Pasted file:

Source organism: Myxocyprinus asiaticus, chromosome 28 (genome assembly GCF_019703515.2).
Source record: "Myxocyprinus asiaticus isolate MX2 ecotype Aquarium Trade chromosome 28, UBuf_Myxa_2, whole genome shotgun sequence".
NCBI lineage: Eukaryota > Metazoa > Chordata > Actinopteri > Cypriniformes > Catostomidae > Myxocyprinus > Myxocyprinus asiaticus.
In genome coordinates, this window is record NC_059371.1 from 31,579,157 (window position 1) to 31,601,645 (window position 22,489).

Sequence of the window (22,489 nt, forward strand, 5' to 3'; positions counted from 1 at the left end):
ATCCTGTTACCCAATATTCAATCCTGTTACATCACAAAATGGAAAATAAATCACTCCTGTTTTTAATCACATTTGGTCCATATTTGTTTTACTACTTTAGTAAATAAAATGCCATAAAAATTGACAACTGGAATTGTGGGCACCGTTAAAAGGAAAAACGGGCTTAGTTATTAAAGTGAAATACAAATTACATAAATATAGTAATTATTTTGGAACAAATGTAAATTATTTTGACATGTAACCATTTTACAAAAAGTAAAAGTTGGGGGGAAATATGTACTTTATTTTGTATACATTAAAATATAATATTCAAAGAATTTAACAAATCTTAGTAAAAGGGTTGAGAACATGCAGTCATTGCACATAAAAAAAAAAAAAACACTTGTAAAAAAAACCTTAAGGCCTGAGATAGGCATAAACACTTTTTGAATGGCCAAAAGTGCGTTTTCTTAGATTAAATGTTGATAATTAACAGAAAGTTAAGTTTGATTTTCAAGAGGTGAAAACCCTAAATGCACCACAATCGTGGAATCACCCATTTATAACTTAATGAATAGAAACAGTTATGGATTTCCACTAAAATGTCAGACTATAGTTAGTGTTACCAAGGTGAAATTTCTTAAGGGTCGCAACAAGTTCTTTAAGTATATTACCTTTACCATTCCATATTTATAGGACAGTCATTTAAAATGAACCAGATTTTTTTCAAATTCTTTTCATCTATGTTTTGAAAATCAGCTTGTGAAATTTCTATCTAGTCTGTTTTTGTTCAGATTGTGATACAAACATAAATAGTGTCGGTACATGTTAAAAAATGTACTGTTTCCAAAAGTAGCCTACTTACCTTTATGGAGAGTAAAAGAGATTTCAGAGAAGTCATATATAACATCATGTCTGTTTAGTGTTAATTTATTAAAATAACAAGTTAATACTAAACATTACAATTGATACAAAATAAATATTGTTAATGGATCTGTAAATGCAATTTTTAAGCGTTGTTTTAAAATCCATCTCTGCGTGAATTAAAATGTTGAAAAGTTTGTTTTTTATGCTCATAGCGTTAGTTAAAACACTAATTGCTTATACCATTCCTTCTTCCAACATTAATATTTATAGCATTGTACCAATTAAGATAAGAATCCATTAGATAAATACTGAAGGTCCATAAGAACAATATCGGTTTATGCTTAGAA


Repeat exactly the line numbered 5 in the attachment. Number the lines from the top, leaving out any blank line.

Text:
Sequence of the window (22,489 nt, forward strand, 5' to 3'; positions counted from 1 at the left end):